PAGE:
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Pettis County property owners saw an increase in their property values this year, leaving many residents with questions about why this took place.

Pettis County Assessor Chris Woolery explained the increase and answered questions during Friday afternoon’s Pettis County Pachyderm meeting at Best Western State Fair Inn. Woolery stated that property values had increased very little over the past decade, leading the county to drop out of compliance with the State Tax Commission.

“We in the assessor’s office don’t have that mindset of increasing (assessments) on people,” he said. “Our goal is to try and keep things as they are. Over a cure of time, over a decade, that can lead to some problems when we’re not making small adjustments towards our market…”

“When that kind of thing happened and we’re in an increasing market, our values have slowly dropped out of compliance with the State Tax Commission.”

Woolery explained representatives from the State Tax Commission visited him in late 2018, and had him sign a document indicating he would get the county into compliance in 2019.

“They had me sign a document and they told me that I will do all of this in 2019,” Woolery explained. “There were no stipulations on making small steps. It’s you will get to the minimum value that we need you at and thus here we are.” 

Woolery and the Pettis County Assessor’s Office have been working on this since they received the news that the changes were required. 

“Since all of this has happened I made all the adjustments that they required of me,” Woolery said. “What we saw was an average increase in people’s market value about 15 to 18 percent. “Some people who had increases in prior years, those would have went up a little less,” he continued. “I’ve seen down in the 10% percent ranges and there are others who had a lot of deductions to stay where they had been.”

The office sent out just under 14,500 change notices. They did receive several that were returned from the post office, so those who did not receive their notice will still be able to appeal their value per state statute according to Woolery.

For those that did received their notice, Woolery and his staff have been working with them for the last three weeks. Woolery said that they have been receiving around 110 calls a day and several people walking in.

“We have done our best to try to get back with everybody,” he said. “We check our messages late in the evening and make our call list and start calling people the very next day… There has been a lot of frustration on the deadlines that are put on these change notices.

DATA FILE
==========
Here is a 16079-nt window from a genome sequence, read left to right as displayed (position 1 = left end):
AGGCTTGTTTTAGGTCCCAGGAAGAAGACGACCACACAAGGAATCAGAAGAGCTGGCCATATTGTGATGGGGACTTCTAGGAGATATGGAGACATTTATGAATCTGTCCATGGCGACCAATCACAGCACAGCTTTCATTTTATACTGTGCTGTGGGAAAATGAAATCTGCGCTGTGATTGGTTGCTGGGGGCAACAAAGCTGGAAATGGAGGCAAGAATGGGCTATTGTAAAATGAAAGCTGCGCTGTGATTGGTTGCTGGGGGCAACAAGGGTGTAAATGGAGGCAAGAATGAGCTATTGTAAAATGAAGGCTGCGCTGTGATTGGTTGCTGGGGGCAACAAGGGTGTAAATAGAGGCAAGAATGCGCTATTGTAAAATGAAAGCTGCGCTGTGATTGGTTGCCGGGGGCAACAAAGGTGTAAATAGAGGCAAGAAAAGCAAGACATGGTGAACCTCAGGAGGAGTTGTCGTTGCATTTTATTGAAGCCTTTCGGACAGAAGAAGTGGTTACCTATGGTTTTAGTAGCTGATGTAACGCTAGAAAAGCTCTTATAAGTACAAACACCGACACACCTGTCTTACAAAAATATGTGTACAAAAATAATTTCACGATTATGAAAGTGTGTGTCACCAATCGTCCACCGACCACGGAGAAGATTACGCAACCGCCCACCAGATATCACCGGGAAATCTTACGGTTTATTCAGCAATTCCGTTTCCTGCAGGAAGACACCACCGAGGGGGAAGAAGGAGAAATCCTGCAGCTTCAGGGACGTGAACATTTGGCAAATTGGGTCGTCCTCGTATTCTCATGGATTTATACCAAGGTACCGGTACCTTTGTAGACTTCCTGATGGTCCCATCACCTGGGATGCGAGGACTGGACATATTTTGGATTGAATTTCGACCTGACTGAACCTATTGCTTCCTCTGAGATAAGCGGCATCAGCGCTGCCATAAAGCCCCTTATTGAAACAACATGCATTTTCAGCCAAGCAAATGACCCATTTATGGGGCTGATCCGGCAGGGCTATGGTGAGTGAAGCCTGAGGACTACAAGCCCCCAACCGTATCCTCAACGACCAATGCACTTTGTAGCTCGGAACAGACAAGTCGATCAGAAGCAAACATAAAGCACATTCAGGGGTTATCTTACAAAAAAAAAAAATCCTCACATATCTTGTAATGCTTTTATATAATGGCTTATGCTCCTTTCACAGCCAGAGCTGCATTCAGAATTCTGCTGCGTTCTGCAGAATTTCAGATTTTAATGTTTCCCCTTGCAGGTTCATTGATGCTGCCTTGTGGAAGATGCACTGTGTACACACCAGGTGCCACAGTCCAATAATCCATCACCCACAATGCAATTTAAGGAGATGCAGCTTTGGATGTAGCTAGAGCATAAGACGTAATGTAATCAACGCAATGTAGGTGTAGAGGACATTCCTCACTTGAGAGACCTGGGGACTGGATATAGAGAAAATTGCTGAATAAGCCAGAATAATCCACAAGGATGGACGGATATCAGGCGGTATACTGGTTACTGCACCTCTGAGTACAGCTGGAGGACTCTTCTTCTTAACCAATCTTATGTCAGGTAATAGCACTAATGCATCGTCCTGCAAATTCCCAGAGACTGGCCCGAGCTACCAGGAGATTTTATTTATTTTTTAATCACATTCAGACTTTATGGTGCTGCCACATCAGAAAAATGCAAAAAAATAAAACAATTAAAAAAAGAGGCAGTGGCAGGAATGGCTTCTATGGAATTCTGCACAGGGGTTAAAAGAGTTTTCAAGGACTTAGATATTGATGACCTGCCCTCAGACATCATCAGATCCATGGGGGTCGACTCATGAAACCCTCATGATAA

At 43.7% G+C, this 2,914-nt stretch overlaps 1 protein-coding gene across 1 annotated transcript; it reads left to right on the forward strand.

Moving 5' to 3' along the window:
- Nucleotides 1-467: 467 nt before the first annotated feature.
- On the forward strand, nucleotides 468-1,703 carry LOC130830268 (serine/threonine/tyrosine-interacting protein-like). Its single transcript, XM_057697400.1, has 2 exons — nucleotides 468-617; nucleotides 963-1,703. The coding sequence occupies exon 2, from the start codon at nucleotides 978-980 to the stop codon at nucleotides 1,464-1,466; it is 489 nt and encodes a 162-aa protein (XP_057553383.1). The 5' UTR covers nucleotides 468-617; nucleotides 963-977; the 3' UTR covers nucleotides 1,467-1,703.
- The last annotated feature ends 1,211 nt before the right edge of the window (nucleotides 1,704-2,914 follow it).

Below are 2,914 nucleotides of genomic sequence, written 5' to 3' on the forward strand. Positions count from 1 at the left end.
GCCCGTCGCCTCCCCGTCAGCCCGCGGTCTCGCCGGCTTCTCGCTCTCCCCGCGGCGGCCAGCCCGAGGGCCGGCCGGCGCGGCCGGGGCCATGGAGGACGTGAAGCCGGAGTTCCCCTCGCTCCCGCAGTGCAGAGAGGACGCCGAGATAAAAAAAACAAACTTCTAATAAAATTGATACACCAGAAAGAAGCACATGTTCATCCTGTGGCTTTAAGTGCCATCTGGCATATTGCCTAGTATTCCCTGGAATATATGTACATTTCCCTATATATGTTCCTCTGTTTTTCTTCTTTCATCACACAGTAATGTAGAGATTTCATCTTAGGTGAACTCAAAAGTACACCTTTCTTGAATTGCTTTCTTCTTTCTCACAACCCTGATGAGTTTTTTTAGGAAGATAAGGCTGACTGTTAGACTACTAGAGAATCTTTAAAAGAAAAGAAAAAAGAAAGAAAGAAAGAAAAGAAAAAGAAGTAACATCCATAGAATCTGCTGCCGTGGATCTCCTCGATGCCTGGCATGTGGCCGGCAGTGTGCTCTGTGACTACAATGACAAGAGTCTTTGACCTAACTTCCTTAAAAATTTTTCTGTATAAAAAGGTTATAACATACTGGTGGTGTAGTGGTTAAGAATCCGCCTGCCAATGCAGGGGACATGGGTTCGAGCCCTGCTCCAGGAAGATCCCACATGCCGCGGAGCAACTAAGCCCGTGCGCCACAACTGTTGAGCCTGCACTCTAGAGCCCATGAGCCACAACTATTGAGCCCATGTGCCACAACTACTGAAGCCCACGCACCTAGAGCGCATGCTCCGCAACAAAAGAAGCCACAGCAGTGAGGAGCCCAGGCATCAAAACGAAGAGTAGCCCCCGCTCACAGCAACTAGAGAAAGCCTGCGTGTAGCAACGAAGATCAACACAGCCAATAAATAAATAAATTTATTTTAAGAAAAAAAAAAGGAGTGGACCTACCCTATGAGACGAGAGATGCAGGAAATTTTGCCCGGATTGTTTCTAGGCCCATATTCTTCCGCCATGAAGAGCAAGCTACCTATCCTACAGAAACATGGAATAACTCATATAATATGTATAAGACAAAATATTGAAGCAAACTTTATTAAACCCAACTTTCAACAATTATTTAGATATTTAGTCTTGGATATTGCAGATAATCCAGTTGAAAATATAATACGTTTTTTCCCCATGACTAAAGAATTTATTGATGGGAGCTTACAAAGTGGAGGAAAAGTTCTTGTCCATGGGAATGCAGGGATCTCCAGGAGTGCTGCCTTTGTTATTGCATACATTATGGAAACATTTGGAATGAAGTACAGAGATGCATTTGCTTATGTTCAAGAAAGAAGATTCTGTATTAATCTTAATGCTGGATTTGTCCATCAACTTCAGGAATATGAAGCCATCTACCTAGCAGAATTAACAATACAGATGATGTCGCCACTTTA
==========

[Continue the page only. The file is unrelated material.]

“Those deadlines are per state states, but that does not mean that we stop working with people,” he added. “I’ve continued to work all this week on different evidence that people have brought to me. Everybody in the office has still been going out for reviews. We’ve been to several residences this week.”

Woolery said people need to have some type of documentation if they are going to justify an appeal. One thing they look at is insurance statements. The office also has had people bringing in comparable sales and sales contracts.

“When we look at an insurance statement we’re looking at what our replacement cost new is versus what the insurance statements’ replacement cost new is,” Woolery said. “If the insurance says replacement cost new is lower, we can adjust for that to get our replacement cost down to what it needs to be.

“Then the depreciation will be attached to that new number and the value would then decrease,” he continued. “That’s why insurance is important.”

Woolery also said he hopes that the property value increase will mean a decrease in taxes, although the assessor’s office is disconnected from that. Woolery explained when a taxing entity is setting their tax rates they take their budget and divide that amount into the assessed value to come up with their tax rate.

“If that assessed value jumps up then we should see lower tax rates because they've got more money to pull,” Woolery said. “So, what we should see at the end of the year is some lower tax rates.

“So, that any estimation that you get with 2018’s tax rates, that would be a very high estimate and we should see some lower tax dollars when the actual tax bills come out,” he added. “That is in theory how it all works.” 

Woolery said he has been able to get the county to the minimum requirements that the state wants and that they are planning on making small adjustments in the following years to keep the county up to date.

“We shouldn't see large increase like this again as long as we stay steadfast in keeping up with what the markets show, looking at smaller adjustments so you won’t see a 15 percent increase…” Woolery said. “Hopefully we can see more regular numbers rather than nothing until the state comes down on us and we have to hit them with a big chunk. Our goal is to keep working everything so that everyone feels the least amount of burden.” 

City Reporter

Emily Walton is the city reporter for the Sedalia Democrat, covering local government and various city departments.

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